The method of plastic injection molding can produce perfect products for your needs quickly and cost-effectively. Still, as with any manufacturing process, there are certain “gotchas” that can cause less than ideal results. The five design guidelines should follow to help ensure that your production runs deliver an outstanding finished product.

It’s All in the Design Details:

Determine the ideal wall thickness. In designing parts, thinner walls need less raw material and can be produced faster thanks to more rapid cooling. However, a thicker wall is, of course, stronger. It’s important that you think carefully about product requirements as you design apart and find the right balance of production time and cost versus the strength of the finished product.

Maintain consistent wall thickness.In order to be mechanically sound, plastic parts must have walls that are even in thickness. This characteristic helps prevent warping and variable shrinkage and ensures that molds will fill properly. Wall thickness differences of more than 10% can lead to processing challenges and quality issues.

Choose the proper gate location.The situation of a gate injunctions how a mold is filled. Ideally, the material should enter through a gate positioned at the thickest part of the cavity and then make its way into more narrow areas. Gate location is particularly important if minor variations in wall thickness can’t be avoided.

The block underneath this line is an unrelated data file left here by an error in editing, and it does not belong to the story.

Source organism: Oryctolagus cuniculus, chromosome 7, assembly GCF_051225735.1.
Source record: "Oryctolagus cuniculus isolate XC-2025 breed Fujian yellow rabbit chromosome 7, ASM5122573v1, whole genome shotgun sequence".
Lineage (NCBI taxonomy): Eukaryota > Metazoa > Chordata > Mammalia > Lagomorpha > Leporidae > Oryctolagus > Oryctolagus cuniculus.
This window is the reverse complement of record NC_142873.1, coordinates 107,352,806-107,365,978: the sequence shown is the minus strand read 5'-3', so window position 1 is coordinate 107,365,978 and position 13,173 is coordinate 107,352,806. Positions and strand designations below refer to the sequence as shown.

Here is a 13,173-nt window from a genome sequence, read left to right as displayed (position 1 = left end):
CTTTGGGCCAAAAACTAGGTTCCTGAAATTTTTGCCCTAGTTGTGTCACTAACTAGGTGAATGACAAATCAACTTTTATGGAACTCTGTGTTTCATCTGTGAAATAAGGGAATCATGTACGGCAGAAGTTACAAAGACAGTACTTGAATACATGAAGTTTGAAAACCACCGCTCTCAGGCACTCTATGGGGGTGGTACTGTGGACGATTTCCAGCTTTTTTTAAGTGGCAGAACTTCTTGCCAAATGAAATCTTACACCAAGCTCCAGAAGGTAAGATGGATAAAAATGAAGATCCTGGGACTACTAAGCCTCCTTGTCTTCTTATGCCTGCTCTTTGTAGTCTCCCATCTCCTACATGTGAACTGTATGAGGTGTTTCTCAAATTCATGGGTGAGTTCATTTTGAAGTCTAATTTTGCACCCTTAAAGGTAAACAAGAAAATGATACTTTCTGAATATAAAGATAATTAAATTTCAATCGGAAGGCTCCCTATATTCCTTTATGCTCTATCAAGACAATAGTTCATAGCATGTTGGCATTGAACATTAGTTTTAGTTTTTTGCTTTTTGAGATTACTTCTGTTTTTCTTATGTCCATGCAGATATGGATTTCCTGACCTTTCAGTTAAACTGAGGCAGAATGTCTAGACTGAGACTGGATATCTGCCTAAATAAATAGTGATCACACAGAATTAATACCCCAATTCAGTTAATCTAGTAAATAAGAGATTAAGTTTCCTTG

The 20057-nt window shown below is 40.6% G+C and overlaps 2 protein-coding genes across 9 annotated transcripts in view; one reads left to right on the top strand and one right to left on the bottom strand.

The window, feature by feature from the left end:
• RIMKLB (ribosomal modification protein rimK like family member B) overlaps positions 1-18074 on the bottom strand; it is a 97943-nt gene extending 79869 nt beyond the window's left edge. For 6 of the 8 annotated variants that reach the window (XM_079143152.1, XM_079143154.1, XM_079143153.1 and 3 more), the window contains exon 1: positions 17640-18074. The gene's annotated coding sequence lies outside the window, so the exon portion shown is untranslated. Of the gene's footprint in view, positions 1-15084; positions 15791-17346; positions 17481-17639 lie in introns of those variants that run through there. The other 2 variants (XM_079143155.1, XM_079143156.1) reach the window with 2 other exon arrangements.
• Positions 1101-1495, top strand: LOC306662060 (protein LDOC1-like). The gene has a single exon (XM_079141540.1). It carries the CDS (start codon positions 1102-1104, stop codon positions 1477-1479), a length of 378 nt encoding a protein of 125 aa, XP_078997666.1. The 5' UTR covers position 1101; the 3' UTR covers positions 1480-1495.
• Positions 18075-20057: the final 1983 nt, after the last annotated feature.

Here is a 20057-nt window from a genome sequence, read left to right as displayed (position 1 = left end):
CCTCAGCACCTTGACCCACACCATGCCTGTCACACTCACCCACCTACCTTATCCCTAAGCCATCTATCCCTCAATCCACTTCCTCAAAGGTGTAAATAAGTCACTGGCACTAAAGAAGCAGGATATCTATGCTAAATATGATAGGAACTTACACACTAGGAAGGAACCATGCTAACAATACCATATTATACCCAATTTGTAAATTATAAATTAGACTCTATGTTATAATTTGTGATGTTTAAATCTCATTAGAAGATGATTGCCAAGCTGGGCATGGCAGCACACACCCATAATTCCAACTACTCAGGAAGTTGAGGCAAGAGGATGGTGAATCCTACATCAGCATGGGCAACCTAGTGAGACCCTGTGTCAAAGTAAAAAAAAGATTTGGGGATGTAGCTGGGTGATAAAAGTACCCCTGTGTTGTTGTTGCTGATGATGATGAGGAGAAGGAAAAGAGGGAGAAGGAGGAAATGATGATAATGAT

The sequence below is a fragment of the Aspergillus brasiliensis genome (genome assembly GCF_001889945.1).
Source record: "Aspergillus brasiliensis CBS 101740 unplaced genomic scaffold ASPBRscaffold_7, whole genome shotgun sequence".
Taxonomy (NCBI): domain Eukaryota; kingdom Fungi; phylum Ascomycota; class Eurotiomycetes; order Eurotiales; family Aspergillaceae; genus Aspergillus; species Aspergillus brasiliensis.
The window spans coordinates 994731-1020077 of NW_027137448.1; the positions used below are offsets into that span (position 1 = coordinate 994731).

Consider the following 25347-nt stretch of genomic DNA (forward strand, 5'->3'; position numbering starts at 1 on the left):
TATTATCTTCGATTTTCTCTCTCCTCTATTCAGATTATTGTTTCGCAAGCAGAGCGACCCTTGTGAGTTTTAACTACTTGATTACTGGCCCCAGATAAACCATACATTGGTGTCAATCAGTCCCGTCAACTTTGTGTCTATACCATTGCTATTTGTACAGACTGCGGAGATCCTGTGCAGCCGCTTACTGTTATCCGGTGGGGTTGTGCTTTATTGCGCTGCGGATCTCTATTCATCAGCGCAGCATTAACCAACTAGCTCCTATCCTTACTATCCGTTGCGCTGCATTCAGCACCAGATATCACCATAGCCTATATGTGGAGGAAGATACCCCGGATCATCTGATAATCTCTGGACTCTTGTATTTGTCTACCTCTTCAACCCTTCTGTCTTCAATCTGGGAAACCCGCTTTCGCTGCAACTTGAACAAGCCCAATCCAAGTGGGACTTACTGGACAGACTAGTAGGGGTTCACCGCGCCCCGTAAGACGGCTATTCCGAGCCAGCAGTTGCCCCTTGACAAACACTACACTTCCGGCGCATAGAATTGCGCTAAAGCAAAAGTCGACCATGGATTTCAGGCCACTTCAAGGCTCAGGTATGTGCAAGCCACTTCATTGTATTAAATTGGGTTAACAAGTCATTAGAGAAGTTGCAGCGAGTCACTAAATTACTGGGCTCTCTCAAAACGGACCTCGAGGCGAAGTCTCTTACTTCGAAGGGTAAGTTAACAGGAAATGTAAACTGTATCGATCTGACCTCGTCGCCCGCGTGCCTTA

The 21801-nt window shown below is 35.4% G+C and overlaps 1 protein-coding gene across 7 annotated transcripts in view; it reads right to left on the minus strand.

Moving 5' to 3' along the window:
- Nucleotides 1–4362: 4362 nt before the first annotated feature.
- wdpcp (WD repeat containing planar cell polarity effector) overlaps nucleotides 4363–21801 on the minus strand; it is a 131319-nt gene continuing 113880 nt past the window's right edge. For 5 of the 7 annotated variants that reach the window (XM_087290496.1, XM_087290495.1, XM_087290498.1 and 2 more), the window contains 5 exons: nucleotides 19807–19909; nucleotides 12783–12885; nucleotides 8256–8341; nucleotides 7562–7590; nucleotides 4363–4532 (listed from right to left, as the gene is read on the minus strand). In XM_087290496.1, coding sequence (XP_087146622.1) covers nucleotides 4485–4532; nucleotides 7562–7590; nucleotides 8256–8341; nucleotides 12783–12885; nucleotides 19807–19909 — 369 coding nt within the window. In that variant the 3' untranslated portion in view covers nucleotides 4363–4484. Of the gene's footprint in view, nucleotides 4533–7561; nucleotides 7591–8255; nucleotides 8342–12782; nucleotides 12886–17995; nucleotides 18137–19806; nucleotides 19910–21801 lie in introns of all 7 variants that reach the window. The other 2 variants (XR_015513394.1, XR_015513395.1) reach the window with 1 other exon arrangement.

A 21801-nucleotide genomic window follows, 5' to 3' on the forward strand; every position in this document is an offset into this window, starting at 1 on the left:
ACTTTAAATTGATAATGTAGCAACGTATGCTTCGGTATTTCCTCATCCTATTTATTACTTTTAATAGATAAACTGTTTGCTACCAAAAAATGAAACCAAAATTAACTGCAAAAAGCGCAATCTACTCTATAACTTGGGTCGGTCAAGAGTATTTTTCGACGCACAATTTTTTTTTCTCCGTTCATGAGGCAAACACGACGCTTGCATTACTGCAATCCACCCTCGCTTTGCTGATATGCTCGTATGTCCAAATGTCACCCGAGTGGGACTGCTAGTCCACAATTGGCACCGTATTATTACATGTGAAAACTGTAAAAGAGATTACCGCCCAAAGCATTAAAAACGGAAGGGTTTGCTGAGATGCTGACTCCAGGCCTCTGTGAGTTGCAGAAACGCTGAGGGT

Design corners with a generous radius.As plastic transfers into a mold it must direct corners. The more rounded the turns, the more simply the material will flow through them and continue to other areas. By comparison, sharp corners tend to cool and harden with irregular shrinkage that produces stress points and can result in sink marks.

Use the appropriate draft angle. The best draft angle, in terms of cost and manufacturability, is the greatest angle that will not negatively affect your satisfaction with the product. As for the minimum angle, the resin supplier is in the best position to make that judgment. Normally speaking, between 2° and 5° per side is preferable, although 1° per side is sufficient in selected cases. Level a small draft angle is preferable to none.